It rarely rains. Jumping into why I get to talk to you today, this is one of those crazy stories that will benefit from your limelight, you’re able to shine some on it by putting your name on this and narrating. What is it like for you knowing that you can use some of that limelight to propel a project like this?
RIDLEY: It’s very odd, and then great. Because also hearing Otto [Bell, Director] speak, he’s so passionate about the whole thing, obviously as he would be still. And it feels like everything is happening for the right reasons, for me it doesn’t feel exploitative. I watched the film and I actually loved it, I asked to come onboard, and he wanted a narrator so it just so happened that everything worked out very well. What’s great is the film would have done great otherwise, but for sure if like an extra 20 people go to see the film…

I’m gonna say it’s a little higher than 20…
RIDLEY: If maybe a few people go and see because I have something to do with it, that’s good with me.

If I’m not mistaken, it was Morgan Spurlock that connected you to the material?
RIDLEY: Yes, yes.

So talk a little bit about that. Does he call you, send you an email?
RIDLEY: Honestly I don’t know how it happened. All I know is that he’s with my agency, and my agent watched the film and was totally blown away by it. [She] told me to watch it, I watched it that night and was really moved. And within a week we were on a call with Morgan and Otto, we got on great, and –Yeah, so initially I just came on as executive and the narration thing worked out very well. I still haven’t met Morgan, but it was his association with my agency that got this whole thing started.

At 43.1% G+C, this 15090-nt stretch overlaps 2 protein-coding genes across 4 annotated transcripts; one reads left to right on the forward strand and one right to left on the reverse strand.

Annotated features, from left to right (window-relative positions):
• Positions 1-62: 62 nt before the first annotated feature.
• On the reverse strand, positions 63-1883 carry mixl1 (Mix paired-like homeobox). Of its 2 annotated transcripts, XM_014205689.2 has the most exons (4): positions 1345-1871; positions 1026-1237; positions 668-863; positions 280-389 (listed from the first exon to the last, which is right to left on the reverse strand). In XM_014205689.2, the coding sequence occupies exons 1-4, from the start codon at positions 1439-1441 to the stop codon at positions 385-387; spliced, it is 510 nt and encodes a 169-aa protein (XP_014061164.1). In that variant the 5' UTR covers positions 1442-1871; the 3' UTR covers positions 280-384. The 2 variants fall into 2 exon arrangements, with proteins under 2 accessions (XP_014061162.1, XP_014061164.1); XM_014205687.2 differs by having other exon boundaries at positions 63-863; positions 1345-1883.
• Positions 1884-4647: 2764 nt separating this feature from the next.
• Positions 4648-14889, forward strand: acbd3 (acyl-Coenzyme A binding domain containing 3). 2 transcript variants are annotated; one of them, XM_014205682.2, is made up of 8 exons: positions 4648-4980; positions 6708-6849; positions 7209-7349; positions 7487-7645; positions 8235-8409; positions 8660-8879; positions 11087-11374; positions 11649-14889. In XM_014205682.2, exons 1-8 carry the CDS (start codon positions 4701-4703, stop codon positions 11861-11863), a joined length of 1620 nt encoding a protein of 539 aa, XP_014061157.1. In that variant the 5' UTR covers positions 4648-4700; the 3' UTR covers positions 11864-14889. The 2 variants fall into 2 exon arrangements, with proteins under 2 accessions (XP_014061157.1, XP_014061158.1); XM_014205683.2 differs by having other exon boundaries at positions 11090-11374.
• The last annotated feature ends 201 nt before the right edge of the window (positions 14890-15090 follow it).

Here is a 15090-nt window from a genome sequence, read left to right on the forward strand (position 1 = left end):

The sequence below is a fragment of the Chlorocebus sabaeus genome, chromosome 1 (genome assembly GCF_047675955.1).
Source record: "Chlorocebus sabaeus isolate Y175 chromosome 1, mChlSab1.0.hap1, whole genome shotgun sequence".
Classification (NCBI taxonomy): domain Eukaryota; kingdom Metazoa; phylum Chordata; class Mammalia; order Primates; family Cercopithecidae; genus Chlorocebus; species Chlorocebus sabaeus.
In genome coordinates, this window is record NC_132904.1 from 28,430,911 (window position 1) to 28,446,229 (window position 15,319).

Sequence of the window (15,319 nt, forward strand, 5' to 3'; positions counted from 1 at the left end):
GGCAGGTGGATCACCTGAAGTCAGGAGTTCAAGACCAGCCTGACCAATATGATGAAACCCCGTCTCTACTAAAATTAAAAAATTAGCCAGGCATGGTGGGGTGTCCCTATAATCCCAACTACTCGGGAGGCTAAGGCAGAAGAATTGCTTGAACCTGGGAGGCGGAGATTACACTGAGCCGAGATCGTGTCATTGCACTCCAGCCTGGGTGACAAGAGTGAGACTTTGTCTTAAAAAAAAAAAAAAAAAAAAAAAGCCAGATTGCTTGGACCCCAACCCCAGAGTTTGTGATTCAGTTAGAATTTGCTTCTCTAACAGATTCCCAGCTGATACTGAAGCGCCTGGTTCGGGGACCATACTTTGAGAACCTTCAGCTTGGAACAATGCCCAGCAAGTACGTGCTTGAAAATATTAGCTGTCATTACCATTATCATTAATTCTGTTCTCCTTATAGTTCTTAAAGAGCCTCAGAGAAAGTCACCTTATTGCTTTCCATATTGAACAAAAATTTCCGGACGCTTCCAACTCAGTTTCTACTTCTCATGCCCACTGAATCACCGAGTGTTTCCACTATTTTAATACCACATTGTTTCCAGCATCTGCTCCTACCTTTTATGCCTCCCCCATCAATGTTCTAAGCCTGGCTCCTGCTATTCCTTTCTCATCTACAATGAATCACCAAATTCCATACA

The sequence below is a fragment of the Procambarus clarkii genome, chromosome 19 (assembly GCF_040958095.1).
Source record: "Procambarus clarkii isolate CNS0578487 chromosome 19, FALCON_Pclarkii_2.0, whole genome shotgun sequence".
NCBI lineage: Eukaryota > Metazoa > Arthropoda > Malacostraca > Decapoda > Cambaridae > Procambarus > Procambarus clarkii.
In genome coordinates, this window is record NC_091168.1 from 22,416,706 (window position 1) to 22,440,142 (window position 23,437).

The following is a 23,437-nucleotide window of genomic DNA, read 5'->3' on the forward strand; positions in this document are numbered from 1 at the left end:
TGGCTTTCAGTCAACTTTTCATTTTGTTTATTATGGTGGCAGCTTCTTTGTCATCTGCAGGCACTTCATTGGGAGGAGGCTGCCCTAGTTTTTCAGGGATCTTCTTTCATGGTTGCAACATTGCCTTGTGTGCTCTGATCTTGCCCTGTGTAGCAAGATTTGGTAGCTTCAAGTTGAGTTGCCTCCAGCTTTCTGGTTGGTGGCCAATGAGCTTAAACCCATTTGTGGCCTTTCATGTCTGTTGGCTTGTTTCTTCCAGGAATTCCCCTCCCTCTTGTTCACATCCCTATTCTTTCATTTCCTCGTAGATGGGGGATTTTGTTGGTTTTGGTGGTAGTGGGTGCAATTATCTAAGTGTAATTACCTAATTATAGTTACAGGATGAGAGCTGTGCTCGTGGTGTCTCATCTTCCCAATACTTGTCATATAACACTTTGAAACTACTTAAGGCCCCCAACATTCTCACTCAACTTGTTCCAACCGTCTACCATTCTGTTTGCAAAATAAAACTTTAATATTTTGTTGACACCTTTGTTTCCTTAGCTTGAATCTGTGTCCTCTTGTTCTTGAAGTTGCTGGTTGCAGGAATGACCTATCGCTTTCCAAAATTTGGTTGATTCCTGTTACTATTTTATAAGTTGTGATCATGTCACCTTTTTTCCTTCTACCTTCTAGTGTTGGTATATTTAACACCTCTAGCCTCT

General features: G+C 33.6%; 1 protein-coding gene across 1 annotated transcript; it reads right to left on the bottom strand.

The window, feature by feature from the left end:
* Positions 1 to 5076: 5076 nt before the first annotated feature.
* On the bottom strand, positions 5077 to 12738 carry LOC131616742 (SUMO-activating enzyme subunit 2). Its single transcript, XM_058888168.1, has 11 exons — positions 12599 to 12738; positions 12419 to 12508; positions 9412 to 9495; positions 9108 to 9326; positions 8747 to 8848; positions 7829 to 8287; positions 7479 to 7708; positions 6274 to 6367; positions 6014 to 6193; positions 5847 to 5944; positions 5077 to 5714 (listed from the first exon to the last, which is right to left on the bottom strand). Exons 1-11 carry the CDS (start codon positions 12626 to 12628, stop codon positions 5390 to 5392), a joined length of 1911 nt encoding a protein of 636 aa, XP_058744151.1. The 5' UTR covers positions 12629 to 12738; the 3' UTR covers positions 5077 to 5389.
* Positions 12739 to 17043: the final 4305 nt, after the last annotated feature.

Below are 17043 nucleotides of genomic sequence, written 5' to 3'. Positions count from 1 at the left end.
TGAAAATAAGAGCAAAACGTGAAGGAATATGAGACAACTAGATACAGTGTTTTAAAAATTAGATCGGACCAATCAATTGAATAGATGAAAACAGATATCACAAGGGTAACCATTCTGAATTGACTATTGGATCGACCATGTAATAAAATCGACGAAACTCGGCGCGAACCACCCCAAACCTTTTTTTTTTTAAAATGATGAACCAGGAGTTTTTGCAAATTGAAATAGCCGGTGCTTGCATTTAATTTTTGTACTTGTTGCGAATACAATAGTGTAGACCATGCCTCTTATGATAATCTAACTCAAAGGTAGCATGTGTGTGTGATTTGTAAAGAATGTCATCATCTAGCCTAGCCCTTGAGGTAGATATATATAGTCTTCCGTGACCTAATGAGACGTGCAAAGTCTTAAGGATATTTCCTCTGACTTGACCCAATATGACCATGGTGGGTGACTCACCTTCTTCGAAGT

I saw him at TIFF.
RIDLEY: Really?

So I’ve spent more time with him than you have.
RIDLEY: He seems like a cool guy.

He is. So, how long ago did you get involved in this thing?
RIDLEY: I had a call with them the day before Sundance, so many, many moons ago. Then we recorded in spring time I think, in May or June, and then here we are.

When you talk about the film with people, is there one aspect that really hits you or is it the entire story?
RIDLEY: For me the big thing actually is the relationship between Aisholpan and her father, because I’m very close to my parents and my parents have always been super encouraging to me and my sisters regardless of what we wanted to and it was never even a conversation. The bond between them is so strong and true and he, much like Aishlopan, doesn’t think he’s doing anything except supporting his child, so that relationship for me is the big thing. And then obviously the empowerment thing and everything is the main point that people are taking from the story, but also that it’s the people around us who encourage us to live our dreams as it were.

It’s also crazy because the more I learn about the competition, so many of the eagles fly away.
RIDLEY: Do they?

Yeah, I had no idea. I learned a lot about this recently, and so a bunch of them fly away or it takes like 30 seconds or they’ll slow, and the fact that he got her setting that record and…